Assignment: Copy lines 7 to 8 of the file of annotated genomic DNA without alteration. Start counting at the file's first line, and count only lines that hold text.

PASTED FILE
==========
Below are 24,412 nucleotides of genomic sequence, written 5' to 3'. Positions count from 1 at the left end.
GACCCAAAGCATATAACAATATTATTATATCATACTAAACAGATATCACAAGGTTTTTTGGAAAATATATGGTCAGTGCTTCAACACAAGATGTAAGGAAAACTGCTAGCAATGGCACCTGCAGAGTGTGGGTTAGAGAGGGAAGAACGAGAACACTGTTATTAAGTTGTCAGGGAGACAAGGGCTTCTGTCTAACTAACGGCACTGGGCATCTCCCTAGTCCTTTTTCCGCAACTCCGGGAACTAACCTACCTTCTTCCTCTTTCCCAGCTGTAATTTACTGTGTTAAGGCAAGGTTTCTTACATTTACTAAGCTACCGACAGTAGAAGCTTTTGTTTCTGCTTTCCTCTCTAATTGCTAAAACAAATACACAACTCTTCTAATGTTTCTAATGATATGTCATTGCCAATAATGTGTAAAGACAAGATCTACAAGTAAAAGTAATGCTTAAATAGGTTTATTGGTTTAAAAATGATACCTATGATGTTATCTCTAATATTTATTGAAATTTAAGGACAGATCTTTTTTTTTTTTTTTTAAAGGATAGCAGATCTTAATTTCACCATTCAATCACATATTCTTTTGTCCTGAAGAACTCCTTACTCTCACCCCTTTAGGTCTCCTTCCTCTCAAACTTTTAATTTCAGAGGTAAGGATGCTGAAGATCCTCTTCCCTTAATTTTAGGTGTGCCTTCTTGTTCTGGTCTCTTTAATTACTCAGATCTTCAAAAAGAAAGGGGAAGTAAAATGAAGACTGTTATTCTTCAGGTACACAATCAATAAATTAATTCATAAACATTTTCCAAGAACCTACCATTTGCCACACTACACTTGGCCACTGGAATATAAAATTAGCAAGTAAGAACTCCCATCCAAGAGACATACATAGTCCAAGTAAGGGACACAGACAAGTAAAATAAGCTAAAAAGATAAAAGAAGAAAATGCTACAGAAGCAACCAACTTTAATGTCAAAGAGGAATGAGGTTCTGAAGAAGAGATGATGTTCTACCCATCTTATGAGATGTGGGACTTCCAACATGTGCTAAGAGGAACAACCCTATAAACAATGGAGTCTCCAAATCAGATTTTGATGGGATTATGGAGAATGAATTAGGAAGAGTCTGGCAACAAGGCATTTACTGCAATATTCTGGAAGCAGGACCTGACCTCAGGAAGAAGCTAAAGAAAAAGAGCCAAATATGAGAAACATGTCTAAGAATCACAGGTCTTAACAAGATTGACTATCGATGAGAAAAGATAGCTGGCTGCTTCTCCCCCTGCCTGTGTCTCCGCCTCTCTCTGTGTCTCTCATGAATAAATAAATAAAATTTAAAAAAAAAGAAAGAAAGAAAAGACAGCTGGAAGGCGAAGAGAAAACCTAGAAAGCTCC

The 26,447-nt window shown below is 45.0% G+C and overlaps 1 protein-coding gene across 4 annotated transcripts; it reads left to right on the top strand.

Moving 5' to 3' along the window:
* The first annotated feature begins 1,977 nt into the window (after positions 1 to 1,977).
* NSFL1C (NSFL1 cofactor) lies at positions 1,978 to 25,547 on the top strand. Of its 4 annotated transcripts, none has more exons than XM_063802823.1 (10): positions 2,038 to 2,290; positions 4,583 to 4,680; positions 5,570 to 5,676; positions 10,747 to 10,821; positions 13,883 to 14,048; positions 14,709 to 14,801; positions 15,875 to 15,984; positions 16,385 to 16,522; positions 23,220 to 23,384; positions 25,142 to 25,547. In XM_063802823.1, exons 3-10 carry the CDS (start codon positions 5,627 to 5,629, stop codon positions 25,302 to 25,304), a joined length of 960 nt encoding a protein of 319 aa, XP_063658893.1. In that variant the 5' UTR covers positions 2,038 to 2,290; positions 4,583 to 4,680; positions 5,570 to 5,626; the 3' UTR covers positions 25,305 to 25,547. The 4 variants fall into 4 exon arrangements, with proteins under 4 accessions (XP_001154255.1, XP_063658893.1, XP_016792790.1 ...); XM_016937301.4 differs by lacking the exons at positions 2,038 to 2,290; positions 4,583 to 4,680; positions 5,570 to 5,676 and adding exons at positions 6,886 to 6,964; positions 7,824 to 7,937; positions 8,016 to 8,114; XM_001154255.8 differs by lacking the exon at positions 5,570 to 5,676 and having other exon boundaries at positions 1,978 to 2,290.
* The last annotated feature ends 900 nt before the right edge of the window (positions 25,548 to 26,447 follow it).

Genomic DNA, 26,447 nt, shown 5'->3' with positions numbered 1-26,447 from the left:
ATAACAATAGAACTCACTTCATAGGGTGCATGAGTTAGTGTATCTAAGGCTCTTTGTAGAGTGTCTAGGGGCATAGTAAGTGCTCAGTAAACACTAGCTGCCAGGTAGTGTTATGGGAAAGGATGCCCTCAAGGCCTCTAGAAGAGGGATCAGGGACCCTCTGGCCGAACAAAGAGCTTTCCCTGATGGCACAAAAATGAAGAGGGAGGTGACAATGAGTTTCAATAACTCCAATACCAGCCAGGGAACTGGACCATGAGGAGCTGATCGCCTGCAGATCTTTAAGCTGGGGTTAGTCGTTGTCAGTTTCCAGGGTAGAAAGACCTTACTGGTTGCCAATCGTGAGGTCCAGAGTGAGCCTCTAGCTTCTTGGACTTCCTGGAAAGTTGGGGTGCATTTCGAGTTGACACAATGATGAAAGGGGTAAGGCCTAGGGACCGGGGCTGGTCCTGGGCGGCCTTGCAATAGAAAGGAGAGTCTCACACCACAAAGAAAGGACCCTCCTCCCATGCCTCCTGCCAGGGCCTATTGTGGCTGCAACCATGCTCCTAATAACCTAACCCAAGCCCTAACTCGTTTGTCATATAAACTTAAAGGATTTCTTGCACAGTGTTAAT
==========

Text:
* The last annotated feature ends 900 nt before the right edge of the window (positions 25,548 to 26,447 follow it).

Genomic DNA, 26,447 nt, shown 5'->3' with positions numbered 1-26,447 from the left: